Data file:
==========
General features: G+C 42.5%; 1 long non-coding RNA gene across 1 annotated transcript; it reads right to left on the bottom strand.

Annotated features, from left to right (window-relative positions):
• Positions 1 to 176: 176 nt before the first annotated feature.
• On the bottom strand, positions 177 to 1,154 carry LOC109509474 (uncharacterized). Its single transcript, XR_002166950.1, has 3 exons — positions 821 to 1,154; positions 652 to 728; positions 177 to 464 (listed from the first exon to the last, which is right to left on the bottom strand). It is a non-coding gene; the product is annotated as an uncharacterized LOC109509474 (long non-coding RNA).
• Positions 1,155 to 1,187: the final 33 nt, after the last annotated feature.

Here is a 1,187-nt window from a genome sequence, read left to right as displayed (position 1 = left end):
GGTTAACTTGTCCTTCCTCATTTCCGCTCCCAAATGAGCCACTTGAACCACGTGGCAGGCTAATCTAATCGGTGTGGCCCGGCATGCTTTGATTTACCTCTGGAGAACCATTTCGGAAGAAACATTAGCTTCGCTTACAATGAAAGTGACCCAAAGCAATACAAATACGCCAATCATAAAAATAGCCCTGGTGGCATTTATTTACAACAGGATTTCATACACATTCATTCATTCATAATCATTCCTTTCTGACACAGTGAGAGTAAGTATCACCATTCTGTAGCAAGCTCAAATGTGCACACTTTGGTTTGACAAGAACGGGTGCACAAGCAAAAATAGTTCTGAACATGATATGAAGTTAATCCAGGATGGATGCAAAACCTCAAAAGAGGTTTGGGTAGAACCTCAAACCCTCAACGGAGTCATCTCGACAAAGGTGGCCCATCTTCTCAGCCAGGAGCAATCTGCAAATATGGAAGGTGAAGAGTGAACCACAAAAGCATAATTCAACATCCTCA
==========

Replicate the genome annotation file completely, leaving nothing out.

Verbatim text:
General features: G+C 42.5%; 1 long non-coding RNA gene across 1 annotated transcript; it reads right to left on the bottom strand.

Annotated features, from left to right (window-relative positions):
• Positions 1 to 176: 176 nt before the first annotated feature.
• On the bottom strand, positions 177 to 1,154 carry LOC109509474 (uncharacterized). Its single transcript, XR_002166950.1, has 3 exons — positions 821 to 1,154; positions 652 to 728; positions 177 to 464 (listed from the first exon to the last, which is right to left on the bottom strand). It is a non-coding gene; the product is annotated as an uncharacterized LOC109509474 (long non-coding RNA).
• Positions 1,155 to 1,187: the final 33 nt, after the last annotated feature.

Here is a 1,187-nt window from a genome sequence, read left to right as displayed (position 1 = left end):
GGTTAACTTGTCCTTCCTCATTTCCGCTCCCAAATGAGCCACTTGAACCACGTGGCAGGCTAATCTAATCGGTGTGGCCCGGCATGCTTTGATTTACCTCTGGAGAACCATTTCGGAAGAAACATTAGCTTCGCTTACAATGAAAGTGACCCAAAGCAATACAAATACGCCAATCATAAAAATAGCCCTGGTGGCATTTATTTACAACAGGATTTCATACACATTCATTCATTCATAATCATTCCTTTCTGACACAGTGAGAGTAAGTATCACCATTCTGTAGCAAGCTCAAATGTGCACACTTTGGTTTGACAAGAACGGGTGCACAAGCAAAAATAGTTCTGAACATGATATGAAGTTAATCCAGGATGGATGCAAAACCTCAAAAGAGGTTTGGGTAGAACCTCAAACCCTCAACGGAGTCATCTCGACAAAGGTGGCCCATCTTCTCAGCCAGGAGCAATCTGCAAATATGGAAGGTGAAGAGTGAACCACAAAAGCATAATTCAACATCCTCA